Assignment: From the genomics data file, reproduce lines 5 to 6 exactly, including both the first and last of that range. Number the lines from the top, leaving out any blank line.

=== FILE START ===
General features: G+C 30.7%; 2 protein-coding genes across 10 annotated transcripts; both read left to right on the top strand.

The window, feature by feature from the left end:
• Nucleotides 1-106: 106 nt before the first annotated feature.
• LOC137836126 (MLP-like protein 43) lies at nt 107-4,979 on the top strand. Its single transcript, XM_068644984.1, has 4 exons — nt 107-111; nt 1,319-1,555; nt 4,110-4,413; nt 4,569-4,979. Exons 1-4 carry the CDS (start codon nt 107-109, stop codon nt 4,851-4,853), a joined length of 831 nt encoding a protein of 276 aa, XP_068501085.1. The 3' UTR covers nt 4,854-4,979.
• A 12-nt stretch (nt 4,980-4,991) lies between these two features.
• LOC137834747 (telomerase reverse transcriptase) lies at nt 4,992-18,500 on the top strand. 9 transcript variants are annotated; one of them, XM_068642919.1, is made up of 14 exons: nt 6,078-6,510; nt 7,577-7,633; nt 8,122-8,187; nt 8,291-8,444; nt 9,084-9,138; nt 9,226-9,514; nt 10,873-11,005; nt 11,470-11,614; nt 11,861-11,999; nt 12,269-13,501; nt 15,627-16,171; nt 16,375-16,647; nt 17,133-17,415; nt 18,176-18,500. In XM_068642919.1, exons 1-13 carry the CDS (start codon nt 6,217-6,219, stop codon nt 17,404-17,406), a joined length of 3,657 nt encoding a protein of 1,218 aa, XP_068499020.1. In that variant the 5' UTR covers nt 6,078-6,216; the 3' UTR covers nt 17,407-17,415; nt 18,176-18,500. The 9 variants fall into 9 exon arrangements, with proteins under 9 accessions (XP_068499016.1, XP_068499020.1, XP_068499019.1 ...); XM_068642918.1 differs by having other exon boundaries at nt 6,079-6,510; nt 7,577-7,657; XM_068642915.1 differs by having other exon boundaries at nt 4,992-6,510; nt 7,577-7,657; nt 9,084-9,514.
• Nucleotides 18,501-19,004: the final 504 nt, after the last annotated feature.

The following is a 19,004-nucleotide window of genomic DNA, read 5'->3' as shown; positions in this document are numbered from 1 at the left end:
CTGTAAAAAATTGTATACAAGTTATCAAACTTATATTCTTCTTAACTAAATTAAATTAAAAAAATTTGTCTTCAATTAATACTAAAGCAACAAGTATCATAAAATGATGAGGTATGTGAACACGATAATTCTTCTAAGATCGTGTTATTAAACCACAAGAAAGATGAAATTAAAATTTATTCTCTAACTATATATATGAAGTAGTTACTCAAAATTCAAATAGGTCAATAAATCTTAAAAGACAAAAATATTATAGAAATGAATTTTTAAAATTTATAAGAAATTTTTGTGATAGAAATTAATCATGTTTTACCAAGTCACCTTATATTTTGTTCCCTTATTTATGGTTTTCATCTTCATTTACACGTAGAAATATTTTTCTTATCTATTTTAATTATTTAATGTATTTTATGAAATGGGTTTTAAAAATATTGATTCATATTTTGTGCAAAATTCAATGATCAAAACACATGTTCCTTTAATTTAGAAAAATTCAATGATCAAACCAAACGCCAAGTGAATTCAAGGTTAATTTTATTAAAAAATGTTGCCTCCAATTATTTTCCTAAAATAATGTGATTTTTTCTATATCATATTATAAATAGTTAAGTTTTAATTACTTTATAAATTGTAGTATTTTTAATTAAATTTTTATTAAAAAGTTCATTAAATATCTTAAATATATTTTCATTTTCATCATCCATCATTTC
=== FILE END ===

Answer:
• A 12-nt stretch (nt 4,980-4,991) lies between these two features.
• LOC137834747 (telomerase reverse transcriptase) lies at nt 4,992-18,500 on the top strand. 9 transcript variants are annotated; one of them, XM_068642919.1, is made up of 14 exons: nt 6,078-6,510; nt 7,577-7,633; nt 8,122-8,187; nt 8,291-8,444; nt 9,084-9,138; nt 9,226-9,514; nt 10,873-11,005; nt 11,470-11,614; nt 11,861-11,999; nt 12,269-13,501; nt 15,627-16,171; nt 16,375-16,647; nt 17,133-17,415; nt 18,176-18,500. In XM_068642919.1, exons 1-13 carry the CDS (start codon nt 6,217-6,219, stop codon nt 17,404-17,406), a joined length of 3,657 nt encoding a protein of 1,218 aa, XP_068499020.1. In that variant the 5' UTR covers nt 6,078-6,216; the 3' UTR covers nt 17,407-17,415; nt 18,176-18,500. The 9 variants fall into 9 exon arrangements, with proteins under 9 accessions (XP_068499016.1, XP_068499020.1, XP_068499019.1 ...); XM_068642918.1 differs by having other exon boundaries at nt 6,079-6,510; nt 7,577-7,657; XM_068642915.1 differs by having other exon boundaries at nt 4,992-6,510; nt 7,577-7,657; nt 9,084-9,514.